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Casinos

Casinos must fulfill specific obligations as required by the Proceeds of Crime (Money Laundering) and Terrorist Financing Act (PCMLTFA) and associated Regulations, to help combat money laundering and terrorist activity financing in Canada. For the purpose of the PCMLTFA, a casino is a government, organization, board or operator in Canada that is authorized to do business in Canada and that conducts and manages:

A registered charity authorized to carry on business in a casino for a period of two consecutive days or less, under the supervision of the casino, is not considered to be a casino.

The PCMLTFA refers to the term 'conduct and manage' to identify the entity legally responsible for the gaming activities at a casino. This is in line with the Criminal Code terminology that sets out who can oversee, carry out or license out the gaming activities (lottery schemes). The entities that conduct and manage lottery schemes, as authorized under the Criminal Code, must do so in line with the provincial legislation on gaming.   

In Canada, the provincial and territorial governments delegate the legal responsibility as to who can conduct and manage gaming activities (lottery scheme) at a casino. The entity that is delegated this responsibility by the province or territory is then responsible for meeting the obligations of the PCMLTFA and associated Regulations for that casino.

In some cases, the entity that conducts and manages a casino is not necessarily the same entity that operates the casino activities on a day-to-day basis. For example, if a provincial government has delegated the responsibility to conduct and manage the lottery scheme to a provincial lottery corporation who then delegates their reporting under the PCMLTFA to another entity, the provincial lottery corporation remains the reporting entity responsible for ensuring compliance with the PCMLTFA and associated Regulations. In other words, the legal entity responsible for the casino, as per the PCMLTFA, may choose to delegate the reporting to another entity but they remain responsible for meeting these obligations.

Casinos are responsible for the following requirements under the PCMLTFA and associated Regulations.

*Note: On June 1, 2021, regulatory amendments, which will create or change obligations for all reporting entities (REs) subject to the PCMLTFA and associated Regulations, will come into force. FINTRAC expects that REs will comply with the amended Regulations, but will exercise flexibility in assessing and enforcing compliance with certain record keeping and reporting requirements. See the Notice on forthcoming regulatory amendments and flexibility for more information.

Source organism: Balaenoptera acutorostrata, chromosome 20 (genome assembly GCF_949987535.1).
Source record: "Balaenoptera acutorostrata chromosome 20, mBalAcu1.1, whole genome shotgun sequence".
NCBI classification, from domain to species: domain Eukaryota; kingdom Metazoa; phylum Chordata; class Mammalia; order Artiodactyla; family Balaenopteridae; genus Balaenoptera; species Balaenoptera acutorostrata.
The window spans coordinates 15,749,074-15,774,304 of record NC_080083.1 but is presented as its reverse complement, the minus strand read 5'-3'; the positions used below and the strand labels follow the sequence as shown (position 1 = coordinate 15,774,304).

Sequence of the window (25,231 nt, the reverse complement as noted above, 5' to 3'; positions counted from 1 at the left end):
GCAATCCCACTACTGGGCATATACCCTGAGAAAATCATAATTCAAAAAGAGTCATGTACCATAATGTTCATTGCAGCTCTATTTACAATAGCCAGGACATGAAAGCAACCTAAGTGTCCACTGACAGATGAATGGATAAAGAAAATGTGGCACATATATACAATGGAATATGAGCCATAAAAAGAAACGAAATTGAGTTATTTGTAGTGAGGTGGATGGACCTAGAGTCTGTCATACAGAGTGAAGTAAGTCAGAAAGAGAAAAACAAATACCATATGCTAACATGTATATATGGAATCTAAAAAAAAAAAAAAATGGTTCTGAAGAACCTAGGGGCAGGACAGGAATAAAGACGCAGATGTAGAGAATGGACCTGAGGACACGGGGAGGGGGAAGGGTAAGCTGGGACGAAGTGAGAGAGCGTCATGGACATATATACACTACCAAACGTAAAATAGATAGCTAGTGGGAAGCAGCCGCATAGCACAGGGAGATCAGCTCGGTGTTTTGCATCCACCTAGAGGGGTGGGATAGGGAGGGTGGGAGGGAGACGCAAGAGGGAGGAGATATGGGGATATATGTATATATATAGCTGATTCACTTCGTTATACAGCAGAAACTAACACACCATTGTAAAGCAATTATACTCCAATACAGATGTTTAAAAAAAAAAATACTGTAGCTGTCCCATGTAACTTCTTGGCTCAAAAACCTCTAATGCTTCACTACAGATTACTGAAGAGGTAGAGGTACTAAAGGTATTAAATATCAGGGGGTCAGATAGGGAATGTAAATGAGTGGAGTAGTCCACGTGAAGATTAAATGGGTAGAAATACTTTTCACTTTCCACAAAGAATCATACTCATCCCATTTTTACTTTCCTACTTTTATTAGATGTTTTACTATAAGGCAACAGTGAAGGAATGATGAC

Summary of requirements for casinos

Compliance program

Casinos must implement a compliance program. A strong compliance program will form the basis of meeting all your regulatory requirements.

Know your client

Casinos must verify the identity of persons and entities for certain activities and transactions, and carry out other customer due diligence activities, as described below:

When to verify the identity of persons and entities

Casinos must verify the identity of persons or entities for certain transactions and activities.

Methods to verify the identity of persons and entities

Casinos must verify the identity of persons and entities using the methods prescribed by the PCMLTFA and associated Regulations.


Business relationship requirements

Casinos enter into a business relationship with a client when they open an account for the client or the second time they are required to verify the identity of that client.


Ongoing monitoring requirements

Casinos have ongoing monitoring requirements when they enter into a business relationship with a client.


Beneficial ownership requirements

Casinos must obtain and take reasonable measures to confirm the accuracy of beneficial ownership information for entities.


Third party determination requirements

Casinos have third party determination requirements when they are required to submit certain reports and keep certain records.


Politically exposed persons (PEP) and heads of international organizations (HIO) requirements

Casinos are required to take reasonable measures to make PEP and HIO determinations for certain activities or transactions. If a casino determines that a person is a PEP or a HIO then they have additional related requirements.

Reporting

Casinos must submit the following reports to FINTRAC:


Terrorist property reports



Large virtual currency transaction reports




24-hour rule

Casinos have 24-hour rule requirements for casino disbursement reports, large cash transaction reports, large virtual currency transaction reports, and incoming and outgoing electronic funds transfer reports.

Record Keeping

Casinos must keep certain records, including records related to accounts, transactions and client identification.

Travel rule

Casinos have travel rule requirements related to electronic funds transfers or virtual currency transfers.

Ministerial directives

Ministerial directive requirements apply to all reporting entity sectors.

Penalties for non-compliance

FINTRAC has the legislative authority to issue administrative monetary penalties (AMPs) to reporting entities that are found to be non-compliant with the PCMLTFA and associated Regulations. For more information, see Penalties for non-compliance.

Glossary

The FINTRAC Guidance glossary includes terminology defined in the PCMLTFA and associated Regulations, as well as terms used throughout the guidance. For more information, see FINTRAC's Guidance Glossary.

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